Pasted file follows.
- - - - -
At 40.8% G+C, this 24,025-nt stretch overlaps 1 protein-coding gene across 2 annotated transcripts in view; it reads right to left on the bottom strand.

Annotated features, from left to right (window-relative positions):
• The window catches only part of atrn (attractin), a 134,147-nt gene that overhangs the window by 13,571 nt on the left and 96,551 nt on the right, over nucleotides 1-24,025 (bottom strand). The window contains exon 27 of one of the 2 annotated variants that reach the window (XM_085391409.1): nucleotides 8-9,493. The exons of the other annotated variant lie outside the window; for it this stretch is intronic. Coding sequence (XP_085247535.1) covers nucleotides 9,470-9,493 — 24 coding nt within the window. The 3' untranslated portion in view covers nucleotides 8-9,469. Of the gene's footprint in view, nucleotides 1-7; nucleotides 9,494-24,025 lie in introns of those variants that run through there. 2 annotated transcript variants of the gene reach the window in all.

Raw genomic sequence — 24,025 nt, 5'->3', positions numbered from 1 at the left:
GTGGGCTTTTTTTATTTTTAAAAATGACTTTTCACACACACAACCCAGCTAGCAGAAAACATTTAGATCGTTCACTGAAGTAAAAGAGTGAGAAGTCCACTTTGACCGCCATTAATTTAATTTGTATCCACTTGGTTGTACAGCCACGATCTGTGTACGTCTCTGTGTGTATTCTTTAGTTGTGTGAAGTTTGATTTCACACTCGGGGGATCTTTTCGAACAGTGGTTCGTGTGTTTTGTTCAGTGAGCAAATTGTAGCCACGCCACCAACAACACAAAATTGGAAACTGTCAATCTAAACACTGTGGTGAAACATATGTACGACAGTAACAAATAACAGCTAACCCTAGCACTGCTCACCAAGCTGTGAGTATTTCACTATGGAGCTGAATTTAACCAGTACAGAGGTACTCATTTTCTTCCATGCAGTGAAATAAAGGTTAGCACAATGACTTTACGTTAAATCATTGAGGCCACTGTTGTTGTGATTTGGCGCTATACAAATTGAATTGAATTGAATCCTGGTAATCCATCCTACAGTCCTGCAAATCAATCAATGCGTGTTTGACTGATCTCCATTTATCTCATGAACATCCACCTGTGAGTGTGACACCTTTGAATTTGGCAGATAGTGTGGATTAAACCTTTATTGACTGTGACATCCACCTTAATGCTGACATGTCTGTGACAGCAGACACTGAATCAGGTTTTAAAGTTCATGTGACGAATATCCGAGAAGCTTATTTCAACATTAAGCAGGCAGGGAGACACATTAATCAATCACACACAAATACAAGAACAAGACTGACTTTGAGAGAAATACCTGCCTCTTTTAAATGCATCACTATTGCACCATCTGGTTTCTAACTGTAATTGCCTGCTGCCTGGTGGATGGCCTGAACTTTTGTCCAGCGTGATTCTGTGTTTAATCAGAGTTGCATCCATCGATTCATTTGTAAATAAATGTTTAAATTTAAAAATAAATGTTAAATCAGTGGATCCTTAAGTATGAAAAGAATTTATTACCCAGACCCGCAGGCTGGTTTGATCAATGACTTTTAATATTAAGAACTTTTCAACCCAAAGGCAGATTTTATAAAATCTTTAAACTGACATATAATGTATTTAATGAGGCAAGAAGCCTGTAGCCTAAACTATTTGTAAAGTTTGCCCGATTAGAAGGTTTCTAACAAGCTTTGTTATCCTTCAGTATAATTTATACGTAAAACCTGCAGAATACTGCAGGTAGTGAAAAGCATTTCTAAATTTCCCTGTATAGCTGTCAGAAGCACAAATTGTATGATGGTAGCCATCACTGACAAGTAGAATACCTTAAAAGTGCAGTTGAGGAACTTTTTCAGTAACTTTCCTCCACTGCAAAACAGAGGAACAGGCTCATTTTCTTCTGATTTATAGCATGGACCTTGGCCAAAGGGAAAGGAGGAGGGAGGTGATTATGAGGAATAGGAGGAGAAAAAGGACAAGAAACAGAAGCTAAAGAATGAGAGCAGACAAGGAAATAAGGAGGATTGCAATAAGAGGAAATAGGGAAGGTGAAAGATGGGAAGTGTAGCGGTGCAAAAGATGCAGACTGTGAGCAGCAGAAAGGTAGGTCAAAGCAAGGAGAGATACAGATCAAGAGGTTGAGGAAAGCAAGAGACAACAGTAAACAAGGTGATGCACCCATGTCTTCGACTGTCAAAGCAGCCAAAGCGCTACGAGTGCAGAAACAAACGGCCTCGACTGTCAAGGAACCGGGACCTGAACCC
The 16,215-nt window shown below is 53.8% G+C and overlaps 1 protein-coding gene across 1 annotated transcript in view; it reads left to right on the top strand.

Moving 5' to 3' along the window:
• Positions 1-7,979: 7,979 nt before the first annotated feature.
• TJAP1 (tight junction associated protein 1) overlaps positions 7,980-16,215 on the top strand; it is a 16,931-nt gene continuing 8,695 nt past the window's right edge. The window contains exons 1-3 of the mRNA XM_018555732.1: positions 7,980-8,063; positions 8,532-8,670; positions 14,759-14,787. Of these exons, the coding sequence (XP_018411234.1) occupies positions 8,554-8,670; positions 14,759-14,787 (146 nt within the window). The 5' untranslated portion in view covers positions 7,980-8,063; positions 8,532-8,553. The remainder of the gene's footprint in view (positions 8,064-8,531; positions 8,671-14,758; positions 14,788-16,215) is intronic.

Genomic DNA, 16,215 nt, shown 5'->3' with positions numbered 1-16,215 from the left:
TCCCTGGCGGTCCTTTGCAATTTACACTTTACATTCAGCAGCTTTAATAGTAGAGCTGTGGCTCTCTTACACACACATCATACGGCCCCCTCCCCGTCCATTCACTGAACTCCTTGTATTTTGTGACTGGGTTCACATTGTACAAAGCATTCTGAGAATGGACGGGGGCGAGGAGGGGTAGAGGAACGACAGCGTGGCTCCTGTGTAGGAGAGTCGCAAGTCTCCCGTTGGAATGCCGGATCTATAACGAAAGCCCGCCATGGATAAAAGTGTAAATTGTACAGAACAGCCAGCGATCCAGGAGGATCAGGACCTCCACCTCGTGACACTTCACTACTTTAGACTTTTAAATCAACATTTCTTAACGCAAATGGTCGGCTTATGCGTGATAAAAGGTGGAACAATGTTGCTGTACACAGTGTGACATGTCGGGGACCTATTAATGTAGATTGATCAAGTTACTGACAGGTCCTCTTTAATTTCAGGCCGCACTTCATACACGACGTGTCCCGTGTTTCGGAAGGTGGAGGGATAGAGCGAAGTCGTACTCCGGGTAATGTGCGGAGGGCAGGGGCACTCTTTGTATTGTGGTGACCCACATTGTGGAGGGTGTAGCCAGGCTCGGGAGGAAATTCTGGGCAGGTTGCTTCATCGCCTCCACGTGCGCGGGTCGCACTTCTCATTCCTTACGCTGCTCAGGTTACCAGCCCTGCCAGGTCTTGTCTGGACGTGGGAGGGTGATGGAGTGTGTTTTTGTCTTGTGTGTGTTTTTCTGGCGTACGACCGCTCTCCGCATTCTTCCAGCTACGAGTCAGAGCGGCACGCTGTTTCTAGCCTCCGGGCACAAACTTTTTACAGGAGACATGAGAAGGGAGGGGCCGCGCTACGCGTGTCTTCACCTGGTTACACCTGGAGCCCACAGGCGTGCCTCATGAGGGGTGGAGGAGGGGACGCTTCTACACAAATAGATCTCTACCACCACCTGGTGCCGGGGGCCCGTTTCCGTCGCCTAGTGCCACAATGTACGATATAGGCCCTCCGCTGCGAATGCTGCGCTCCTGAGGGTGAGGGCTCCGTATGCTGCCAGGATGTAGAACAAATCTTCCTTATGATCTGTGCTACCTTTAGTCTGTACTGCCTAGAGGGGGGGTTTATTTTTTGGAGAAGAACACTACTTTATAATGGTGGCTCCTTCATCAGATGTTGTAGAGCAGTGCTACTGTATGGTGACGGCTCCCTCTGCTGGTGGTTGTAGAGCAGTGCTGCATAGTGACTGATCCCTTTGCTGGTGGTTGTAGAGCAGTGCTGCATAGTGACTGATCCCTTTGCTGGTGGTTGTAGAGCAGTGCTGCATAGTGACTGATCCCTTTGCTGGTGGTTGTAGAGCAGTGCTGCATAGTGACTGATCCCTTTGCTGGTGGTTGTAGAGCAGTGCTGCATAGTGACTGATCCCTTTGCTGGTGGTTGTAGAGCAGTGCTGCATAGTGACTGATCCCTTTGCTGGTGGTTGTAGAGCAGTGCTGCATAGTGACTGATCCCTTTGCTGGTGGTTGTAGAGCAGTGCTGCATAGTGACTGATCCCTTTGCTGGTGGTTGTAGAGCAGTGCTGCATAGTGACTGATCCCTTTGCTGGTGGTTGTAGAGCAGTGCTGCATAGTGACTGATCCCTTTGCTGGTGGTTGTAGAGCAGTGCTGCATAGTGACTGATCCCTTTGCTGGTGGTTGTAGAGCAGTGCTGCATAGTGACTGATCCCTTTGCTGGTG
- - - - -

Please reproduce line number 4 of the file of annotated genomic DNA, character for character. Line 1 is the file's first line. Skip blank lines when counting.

Raw genomic sequence — 24,025 nt, 5'->3', positions numbered from 1 at the left: